But Facebook's fortunes are complicated here. Pros: Instagram and Facebook are both huge, lucrative, mature platforms. Cons: It's ... Facebook. Facebook isn't cool anymore. TikTok is cool, YouTube is cool, Snapchat is cool in an under-the-radar kind of way. But between its years of privacy issues and the billions of users who are finding other places to hang out, Facebook's dominance doesn't feel inevitable the way it once did.

One thing's for sure, though: Nobody's taking as big a swing in this space as Facebook. It's copying and competing with everybody — from Clubhouse to TikTok to Substack — and taking them on with incentives and terms that are going to be brutally hard to compete with. If it doesn't work? Facebook will pivot, as it always does, to whatever else smells like growth and profit. And if it does work? That billion dollars will be money incredibly well spent.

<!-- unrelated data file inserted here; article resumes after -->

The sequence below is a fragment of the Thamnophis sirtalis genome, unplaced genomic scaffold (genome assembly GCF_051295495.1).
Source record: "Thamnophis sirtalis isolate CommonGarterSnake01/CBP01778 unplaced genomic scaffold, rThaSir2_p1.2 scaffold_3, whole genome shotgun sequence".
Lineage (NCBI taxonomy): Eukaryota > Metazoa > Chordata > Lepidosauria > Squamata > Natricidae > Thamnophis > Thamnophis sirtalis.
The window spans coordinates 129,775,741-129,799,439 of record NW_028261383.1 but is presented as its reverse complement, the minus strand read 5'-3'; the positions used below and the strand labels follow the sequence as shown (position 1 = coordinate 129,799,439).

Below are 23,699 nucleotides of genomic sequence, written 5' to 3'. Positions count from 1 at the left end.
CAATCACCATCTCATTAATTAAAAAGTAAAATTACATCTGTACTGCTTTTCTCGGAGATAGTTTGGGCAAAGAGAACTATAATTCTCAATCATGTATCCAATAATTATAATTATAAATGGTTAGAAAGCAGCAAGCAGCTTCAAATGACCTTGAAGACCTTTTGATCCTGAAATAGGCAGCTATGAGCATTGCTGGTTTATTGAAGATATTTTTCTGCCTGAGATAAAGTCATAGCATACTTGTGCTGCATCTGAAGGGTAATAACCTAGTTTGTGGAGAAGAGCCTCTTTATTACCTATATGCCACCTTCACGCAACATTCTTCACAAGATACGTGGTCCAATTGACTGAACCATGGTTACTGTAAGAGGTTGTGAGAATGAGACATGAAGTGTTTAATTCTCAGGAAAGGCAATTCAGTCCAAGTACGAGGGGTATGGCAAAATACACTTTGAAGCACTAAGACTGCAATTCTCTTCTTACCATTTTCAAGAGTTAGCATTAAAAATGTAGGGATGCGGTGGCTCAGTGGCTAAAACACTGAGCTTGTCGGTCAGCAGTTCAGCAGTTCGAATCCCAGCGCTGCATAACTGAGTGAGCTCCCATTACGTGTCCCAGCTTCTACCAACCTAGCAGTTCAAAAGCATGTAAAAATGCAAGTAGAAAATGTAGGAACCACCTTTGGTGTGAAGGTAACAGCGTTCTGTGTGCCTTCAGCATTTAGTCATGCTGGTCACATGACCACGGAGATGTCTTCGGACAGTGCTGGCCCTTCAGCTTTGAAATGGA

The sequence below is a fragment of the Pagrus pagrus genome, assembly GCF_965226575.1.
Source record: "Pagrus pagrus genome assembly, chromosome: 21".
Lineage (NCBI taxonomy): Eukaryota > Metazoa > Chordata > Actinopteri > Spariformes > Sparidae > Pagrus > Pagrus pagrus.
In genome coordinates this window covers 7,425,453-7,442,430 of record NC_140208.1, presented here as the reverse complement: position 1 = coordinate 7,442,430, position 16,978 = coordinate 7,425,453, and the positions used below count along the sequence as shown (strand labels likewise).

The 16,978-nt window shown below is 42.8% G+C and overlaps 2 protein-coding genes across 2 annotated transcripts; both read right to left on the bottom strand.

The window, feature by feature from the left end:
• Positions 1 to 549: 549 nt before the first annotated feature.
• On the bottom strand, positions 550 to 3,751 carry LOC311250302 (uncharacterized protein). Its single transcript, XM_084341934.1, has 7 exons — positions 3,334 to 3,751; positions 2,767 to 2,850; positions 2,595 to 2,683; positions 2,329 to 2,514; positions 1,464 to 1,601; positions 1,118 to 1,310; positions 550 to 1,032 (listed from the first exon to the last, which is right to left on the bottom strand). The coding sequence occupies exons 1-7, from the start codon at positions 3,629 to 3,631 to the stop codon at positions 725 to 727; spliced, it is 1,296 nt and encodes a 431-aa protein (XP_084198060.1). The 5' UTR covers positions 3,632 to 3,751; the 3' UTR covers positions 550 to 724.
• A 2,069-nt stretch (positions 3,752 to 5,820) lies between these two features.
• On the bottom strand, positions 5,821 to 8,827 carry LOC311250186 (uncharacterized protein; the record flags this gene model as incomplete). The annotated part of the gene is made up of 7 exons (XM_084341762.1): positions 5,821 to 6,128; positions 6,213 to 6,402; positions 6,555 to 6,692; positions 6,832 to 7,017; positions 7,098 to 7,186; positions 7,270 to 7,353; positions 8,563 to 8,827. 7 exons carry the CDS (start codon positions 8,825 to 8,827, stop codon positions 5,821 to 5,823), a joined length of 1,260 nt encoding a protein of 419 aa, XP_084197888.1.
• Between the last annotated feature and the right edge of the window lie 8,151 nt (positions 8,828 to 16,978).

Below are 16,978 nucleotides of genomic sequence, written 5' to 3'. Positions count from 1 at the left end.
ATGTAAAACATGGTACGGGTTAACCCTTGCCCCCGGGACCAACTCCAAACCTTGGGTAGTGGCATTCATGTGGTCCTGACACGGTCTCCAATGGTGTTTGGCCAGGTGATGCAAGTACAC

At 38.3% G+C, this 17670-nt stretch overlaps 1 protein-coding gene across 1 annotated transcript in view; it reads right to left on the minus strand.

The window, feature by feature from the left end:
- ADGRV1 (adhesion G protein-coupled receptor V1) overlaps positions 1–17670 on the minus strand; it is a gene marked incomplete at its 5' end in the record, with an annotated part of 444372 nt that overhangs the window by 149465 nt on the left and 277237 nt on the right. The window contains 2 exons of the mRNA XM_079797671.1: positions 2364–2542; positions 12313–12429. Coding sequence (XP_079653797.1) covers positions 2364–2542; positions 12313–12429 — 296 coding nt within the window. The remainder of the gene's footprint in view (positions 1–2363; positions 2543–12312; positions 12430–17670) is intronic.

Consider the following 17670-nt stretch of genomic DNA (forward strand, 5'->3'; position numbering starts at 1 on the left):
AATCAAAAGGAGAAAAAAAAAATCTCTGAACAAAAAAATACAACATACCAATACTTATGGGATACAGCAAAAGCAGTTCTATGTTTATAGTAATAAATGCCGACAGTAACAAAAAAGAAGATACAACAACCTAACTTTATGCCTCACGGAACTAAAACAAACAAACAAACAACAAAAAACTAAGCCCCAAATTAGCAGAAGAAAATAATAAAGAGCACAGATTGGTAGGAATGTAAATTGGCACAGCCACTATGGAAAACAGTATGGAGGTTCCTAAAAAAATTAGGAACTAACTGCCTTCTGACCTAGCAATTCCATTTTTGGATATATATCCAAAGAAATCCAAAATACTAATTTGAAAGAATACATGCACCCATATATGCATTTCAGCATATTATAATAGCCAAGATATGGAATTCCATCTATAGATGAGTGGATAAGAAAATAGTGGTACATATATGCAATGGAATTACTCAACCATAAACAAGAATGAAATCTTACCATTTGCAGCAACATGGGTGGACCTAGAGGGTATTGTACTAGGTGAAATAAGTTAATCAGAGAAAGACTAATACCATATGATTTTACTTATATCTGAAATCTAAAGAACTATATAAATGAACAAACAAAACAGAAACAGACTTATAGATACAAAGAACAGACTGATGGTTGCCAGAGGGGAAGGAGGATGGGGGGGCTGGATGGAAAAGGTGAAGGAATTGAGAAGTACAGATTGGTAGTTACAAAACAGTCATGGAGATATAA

— David Pierce (email | twitter)

A MESSAGE FROM ANT GROUP

According to a Nielsen Report, 94% of Chinese tourists said they would pay with their phones if the method becomes more widely adopted overseas; 93% said using that method would likely increase their spending. To meet them where they are, more and more U.S. companies — both here and in China — are embracing Alipay.

Learn more

People Are Talking

Dogecoin co-creator Jackson Palmer hates crypto:

  • "I believe that cryptocurrency is an inherently right-wing, hyper-capitalistic technology built primarily to amplify the wealth of its proponents."

The Bank of England's Jon Cunliffe doesn't think crypto is big enough to worry about: